U.S., U.K. agree to international science collaboration

Defense ministers for the U.S. and the U.K. signed a formal science agreement on Wednesday to enhance collaboration on cybersecurity, space research and energy use.

Philip Dunne, the U.K. minister of defense, and Frank Kendall, the U.S. undersecretary of defense, agreed to the collaboration on energy use and consumption, space research, knowledge and capabilities and cybersecurity. The two countries also agreed to build upon existing science and technology projects related to chemical and biological defense, counterterrorism, force protection and next-generation aircraft.

"There is no doubt that science and technology will matter even more in the future than it has in the past," Dunne said. "Technological innovation is vital if we are to protect our battle-winning edge - which is why the U.K. has protected annual investment in science and technology at a minimum of 1.2 percent of the defense budget. This enhanced collaboration will ensure that our work is smarter and delivers more effectively for both nations."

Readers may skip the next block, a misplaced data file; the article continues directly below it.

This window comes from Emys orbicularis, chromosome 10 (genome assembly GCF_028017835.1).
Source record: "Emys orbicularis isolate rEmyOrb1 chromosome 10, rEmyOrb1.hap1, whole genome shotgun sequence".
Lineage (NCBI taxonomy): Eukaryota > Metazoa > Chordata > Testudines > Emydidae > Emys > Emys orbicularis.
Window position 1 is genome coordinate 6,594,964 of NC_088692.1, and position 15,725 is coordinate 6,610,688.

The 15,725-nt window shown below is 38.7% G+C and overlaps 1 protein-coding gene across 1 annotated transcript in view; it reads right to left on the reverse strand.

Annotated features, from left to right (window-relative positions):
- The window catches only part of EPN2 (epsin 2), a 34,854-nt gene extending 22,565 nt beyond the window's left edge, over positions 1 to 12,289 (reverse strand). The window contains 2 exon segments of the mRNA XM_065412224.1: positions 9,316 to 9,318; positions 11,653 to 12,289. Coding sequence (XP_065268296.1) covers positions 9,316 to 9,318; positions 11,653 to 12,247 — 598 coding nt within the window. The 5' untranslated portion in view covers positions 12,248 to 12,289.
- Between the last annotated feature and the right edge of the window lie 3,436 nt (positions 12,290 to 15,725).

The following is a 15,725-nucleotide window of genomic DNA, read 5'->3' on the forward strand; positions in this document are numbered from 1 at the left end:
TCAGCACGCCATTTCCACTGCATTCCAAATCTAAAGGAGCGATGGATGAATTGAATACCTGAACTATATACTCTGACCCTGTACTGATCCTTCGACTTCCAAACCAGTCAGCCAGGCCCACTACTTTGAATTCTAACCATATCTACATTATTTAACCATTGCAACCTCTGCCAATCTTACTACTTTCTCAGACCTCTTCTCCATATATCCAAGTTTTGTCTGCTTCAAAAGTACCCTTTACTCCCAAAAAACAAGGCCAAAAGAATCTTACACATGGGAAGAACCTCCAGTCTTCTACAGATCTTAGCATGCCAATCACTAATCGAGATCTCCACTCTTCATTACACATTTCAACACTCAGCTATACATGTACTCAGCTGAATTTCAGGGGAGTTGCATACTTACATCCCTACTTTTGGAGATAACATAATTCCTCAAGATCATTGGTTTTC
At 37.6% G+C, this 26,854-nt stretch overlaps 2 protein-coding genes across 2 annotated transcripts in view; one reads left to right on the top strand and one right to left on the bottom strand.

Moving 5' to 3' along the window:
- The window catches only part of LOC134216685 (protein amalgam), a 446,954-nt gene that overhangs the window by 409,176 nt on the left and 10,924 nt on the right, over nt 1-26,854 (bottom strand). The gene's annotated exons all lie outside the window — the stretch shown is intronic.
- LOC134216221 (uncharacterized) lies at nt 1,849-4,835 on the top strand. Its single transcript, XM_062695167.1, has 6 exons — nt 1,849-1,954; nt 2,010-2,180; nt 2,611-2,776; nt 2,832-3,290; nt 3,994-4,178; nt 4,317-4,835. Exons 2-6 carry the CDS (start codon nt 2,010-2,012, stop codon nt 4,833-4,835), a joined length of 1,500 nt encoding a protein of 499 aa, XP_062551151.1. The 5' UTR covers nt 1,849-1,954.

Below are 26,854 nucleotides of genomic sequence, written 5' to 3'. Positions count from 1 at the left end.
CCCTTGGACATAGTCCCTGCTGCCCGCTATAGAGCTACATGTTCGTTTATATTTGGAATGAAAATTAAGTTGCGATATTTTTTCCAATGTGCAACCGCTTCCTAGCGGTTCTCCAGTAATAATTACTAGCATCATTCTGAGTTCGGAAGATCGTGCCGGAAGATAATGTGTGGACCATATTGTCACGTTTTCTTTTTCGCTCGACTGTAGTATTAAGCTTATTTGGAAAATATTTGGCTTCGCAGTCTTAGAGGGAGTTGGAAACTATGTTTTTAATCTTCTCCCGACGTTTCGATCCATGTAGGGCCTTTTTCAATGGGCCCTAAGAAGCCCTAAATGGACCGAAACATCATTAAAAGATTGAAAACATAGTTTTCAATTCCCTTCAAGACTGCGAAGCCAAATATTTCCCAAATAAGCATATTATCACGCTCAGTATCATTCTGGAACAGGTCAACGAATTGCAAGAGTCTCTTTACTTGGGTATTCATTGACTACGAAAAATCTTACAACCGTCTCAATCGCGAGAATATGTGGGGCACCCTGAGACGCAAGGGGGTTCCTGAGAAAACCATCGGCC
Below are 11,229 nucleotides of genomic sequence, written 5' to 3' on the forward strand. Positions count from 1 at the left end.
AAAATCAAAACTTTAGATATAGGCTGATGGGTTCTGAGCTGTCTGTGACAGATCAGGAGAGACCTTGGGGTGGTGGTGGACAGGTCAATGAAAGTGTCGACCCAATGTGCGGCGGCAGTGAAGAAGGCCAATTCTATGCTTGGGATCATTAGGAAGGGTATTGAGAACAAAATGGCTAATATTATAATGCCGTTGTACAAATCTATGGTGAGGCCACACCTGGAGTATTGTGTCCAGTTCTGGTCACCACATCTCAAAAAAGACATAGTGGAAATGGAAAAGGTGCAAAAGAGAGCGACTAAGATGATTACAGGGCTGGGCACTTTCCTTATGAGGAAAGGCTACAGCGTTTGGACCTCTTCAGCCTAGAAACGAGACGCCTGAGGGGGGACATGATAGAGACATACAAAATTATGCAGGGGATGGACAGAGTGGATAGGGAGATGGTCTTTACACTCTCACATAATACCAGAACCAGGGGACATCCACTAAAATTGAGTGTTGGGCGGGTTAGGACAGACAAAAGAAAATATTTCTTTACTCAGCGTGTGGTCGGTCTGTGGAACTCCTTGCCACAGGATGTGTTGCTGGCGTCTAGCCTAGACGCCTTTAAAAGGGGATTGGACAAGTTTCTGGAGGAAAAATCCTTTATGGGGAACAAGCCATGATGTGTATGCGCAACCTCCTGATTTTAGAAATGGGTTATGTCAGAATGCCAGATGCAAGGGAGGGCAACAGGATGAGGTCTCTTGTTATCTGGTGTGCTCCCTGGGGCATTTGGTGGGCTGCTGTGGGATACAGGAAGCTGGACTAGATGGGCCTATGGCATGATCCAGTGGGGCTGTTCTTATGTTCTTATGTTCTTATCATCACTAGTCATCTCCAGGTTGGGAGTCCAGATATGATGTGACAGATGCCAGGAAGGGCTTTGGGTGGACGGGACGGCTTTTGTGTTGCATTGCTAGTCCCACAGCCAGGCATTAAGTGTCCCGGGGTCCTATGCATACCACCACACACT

The agreements include three strategic priorities for cooperation to maintain capability advantage and interoperability, support economic growth through innovation and improve mutual financial benefits through burden sharing.

The work will be progressed by the chief scientific advisors for both countries. The U.S. and U.K. are each other's largest international research partner.